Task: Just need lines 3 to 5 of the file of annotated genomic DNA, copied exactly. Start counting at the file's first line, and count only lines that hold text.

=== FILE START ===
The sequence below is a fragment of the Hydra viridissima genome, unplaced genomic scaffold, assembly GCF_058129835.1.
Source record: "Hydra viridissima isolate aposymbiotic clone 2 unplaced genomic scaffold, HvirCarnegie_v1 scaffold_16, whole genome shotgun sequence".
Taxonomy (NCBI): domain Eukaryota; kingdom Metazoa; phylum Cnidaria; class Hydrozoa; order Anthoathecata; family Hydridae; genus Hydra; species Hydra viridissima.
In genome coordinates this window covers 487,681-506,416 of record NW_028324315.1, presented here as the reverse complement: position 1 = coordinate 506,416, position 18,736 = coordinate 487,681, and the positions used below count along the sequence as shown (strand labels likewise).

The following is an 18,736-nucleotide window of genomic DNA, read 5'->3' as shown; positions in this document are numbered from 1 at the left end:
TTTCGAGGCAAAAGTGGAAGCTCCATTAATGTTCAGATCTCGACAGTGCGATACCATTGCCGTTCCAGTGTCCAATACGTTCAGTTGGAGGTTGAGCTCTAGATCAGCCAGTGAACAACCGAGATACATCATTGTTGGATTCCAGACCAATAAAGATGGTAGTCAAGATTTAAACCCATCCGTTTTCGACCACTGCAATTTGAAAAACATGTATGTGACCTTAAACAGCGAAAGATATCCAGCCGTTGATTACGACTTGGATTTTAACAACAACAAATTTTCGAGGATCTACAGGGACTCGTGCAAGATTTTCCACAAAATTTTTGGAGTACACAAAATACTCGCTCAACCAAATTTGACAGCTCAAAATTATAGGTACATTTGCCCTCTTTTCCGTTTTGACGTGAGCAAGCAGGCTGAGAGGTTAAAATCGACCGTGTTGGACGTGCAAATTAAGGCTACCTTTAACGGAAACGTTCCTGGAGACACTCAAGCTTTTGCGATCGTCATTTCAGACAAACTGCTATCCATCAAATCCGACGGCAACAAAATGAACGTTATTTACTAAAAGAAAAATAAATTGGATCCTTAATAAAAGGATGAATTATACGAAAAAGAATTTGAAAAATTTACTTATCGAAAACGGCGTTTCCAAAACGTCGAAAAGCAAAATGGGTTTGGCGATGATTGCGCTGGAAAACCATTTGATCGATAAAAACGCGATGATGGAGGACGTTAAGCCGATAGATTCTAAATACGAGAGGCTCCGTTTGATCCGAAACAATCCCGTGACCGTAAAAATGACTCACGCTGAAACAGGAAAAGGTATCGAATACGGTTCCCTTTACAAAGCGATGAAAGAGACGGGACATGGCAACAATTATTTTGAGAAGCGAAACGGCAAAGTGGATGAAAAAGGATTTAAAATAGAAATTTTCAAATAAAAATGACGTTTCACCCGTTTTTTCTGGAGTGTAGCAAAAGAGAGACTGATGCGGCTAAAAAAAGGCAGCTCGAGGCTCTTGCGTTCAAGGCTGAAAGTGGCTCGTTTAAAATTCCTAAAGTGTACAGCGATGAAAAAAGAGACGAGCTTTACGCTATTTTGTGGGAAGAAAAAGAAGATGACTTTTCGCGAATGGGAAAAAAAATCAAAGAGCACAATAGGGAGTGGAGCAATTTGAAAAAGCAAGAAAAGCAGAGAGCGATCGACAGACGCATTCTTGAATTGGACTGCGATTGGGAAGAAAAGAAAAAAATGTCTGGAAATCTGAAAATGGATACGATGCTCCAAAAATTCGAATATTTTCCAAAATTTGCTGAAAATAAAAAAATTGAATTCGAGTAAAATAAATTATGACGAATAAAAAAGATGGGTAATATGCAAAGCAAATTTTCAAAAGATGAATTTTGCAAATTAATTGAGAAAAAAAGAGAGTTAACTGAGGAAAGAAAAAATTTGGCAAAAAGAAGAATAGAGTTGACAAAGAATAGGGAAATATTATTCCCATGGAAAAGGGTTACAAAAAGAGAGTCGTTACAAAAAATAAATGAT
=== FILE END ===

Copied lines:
Taxonomy (NCBI): domain Eukaryota; kingdom Metazoa; phylum Cnidaria; class Hydrozoa; order Anthoathecata; family Hydridae; genus Hydra; species Hydra viridissima.
In genome coordinates this window covers 487,681-506,416 of record NW_028324315.1, presented here as the reverse complement: position 1 = coordinate 506,416, position 18,736 = coordinate 487,681, and the positions used below count along the sequence as shown (strand labels likewise).

The following is an 18,736-nucleotide window of genomic DNA, read 5'->3' as shown; positions in this document are numbered from 1 at the left end: